University of California, Santa Barbara

UCSB Multicultural Center University Center room 1504 Santa Barbara, CA 93106 TELEPHONE (805) 893-8411 FAX (805) 893-7609

Current Quarter

Spring 2015

All events are free unless otherwise noted

Cup of Culture

To Be Takei

Wednesday, April 8th, 6pm

Film Screening/MCC Theater

A look at the many roles played by eclectic 77-year-old actor/activist George Takei, whose wit, humor and grace have helped him to become an internationally beloved figure. George boldly journeyed from a WWII internment camp, to the helm of the starship Enterprise, to the daily news feeds of five million Facebook fans. Join George and his husband Brad on this star's playful and profound trek for life, liberty, and love. 90 min., English, 2014, US

Really Feeling It: Ambiguity and Sincerity in Egyptian Pop Music & Politics

Wednesday, April 15th, 4pm

Discussion/MCC Theater

The political music created during and after the 2011 uprising in Egypt is a dichotomy between the music industry’s importance of attracting the widest audience possible by generating vague and superficial lyrics; and Egyptian youth’s place an importance of sincere emotion as an aesthetic criteria for pop music. This talk will explore the nature of aesthetic conundrums and explain one of the major problems that activists face in trying to gain public support for systemic change. Daniel Gilman’s research is based from his time in Cairo in which he was witness to the 2011 uprising.

MCC in Santa Barbara

An Evening of Spoken Word with Beau Sia

Tuesday, April 14, 7:30pm

Muddy Waters Café / 508 E. Haley St., Santa Barbara, CA

Beau Sia is the son of Chinese immigrants from the Philippines and a world-renowned poet and performer. Raised in Oklahoma City, he discovered poetry as a way to express himself in an environment where he felt invisible. Beau’s style is humorous and satirical. He is a Tony Award winning spoken word artist, featured on all 6 seasons of Russell Simmons Presents Def Poetry and the winner of two National Poetry Slam championships.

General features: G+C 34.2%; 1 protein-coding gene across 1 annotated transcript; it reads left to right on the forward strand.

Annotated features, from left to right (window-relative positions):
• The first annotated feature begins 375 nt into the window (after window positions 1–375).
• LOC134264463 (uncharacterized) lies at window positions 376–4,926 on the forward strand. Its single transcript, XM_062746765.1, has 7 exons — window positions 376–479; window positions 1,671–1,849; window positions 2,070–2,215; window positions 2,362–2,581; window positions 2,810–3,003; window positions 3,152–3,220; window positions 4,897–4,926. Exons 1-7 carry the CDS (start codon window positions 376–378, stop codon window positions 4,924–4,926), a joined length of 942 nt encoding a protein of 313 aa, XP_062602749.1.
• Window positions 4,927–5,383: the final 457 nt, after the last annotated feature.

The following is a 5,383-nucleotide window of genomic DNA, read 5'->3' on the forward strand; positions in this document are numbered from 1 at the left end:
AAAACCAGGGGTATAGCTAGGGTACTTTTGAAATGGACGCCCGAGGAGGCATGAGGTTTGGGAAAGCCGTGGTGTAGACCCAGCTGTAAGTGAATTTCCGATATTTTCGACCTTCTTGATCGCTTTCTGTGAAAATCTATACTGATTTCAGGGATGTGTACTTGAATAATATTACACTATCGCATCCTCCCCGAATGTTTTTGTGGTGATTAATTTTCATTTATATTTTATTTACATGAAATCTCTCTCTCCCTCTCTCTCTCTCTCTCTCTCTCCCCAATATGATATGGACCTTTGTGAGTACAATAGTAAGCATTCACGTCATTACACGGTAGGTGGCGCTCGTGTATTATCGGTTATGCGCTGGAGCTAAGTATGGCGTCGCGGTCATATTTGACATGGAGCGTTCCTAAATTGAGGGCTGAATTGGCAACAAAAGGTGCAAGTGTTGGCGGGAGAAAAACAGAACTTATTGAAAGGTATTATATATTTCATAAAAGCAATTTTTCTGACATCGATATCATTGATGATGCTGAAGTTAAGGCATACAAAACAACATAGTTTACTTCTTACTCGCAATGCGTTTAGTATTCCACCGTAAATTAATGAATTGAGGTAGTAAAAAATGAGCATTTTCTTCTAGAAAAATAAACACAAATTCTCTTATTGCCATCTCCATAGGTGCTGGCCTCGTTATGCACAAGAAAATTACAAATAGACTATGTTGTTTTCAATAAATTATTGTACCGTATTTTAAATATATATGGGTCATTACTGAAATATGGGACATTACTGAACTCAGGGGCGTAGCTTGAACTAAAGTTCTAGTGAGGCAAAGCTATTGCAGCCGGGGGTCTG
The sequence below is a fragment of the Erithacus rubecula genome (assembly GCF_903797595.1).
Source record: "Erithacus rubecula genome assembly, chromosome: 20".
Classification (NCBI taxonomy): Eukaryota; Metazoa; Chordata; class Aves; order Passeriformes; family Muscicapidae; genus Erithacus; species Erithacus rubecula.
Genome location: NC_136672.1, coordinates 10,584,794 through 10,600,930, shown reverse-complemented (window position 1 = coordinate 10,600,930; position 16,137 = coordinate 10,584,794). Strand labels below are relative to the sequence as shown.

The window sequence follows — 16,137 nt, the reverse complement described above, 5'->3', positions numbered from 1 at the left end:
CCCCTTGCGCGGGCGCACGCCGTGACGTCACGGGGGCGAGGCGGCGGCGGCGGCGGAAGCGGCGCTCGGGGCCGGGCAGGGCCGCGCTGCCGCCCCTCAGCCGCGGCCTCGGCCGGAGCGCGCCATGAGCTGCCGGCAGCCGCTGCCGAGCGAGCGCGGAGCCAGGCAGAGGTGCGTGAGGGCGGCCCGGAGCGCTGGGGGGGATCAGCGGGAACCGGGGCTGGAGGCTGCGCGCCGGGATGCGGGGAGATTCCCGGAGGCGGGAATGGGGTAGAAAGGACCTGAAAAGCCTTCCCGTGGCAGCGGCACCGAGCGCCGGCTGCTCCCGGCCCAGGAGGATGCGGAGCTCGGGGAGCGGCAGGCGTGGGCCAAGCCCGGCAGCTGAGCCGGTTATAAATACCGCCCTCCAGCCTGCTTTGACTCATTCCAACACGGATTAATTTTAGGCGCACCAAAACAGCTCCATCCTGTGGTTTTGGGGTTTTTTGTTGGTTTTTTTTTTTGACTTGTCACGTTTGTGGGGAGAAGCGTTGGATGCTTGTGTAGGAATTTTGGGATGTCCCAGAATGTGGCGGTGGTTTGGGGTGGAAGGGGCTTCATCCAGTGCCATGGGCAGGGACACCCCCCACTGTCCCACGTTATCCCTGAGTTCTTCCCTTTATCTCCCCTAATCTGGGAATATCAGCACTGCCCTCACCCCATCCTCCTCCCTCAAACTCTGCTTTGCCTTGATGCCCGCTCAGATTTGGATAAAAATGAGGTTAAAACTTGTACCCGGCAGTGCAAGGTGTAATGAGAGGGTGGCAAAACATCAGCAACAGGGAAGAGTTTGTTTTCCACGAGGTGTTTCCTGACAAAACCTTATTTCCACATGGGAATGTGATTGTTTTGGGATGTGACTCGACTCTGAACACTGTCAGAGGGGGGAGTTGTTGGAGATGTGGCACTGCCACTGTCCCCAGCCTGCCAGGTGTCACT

Cup of Culture

Two Americans

Wednesday, April 15th, 6pm

Film Screening /MCC Theater

During a two-year period beginning in July of 2010, the parents of over 200,000 US children were removed from the country; the Maricopa County Jail in Phoenix, Arizona, run by Sheriff Joseph M. Arpaio incarcerates more undocumented immigrants than any other prison in the nation. Bolstered by federal programs and draconian state laws, Arpaio has routinely conducted work site raids and saturation patrols to make arrests in neighborhoods that are predominantly Latino. Two Americans is a character-driven documentary that redefines what it means to be “American.” English, 2012, US.

Religion Today

Not Quite Conquered: Identity Politics and Free Speech in a Secular Age - Abbas Barzegar

Thursday, April 16th, 6pm

Discussion/MCC Lounge

From Chick-fil-A to Charlie Hebdo, the boundaries of freedom of speech and religion continue to provoke public debate. Although European social thought and practice divided the worlds of science, philosophy, and political organization over the course of its own Enlightenment experiment, similar efforts were rarely realized in the contact zones of Colonialism. Is it helpful to understand religious identity as an unconquered site of colonial modernity? This talk explores the historical and philosophical underpinnings of contemporary American and European debates on the limits of free speech and religious identity. Abbas Barzegar is an Assistant Professor of Religious Studies at Georgia State University.

Children of All Ages Event

TUPUA Hawaiian Dance

Saturday, April 18th, 3pm

Performance/MCC Courtyard

Leave your worries behind and journey through the Polynesian Islands with dance and storytelling from Hawaii, Tahiti, and Aotearoa. Feel the beat of the rhythmic Tahitian drums and the Hula Maidens will enchant you with their graceful performance. The TUPUA dancers will teach the attendees, young and old, a fun Hawaiian dance with the spirit of aloha!

Cup of Culture

LaDonna Harris: Indian 101

Wednesday, April 22nd, 6pm

Film Screening/MCC Theater

LaDonna Harris: Indian 101 from Comanche filmmaker Julianna Brannum, chronicles the life of Comanche activist and national civil rights leader LaDonna Harris and the role that she has played in Native and mainstream America history since the 1960s. Brannum, celebrates her life and the personal struggles that led her to become a voice for Native people and her contemporary work to strengthen and rebuild indigenous communities and train emerging Native leaders around the world. 63 min., English, 2014, US.

Ana Tijoux

Friday, April 24th, 8pm

Music Performance/The Hub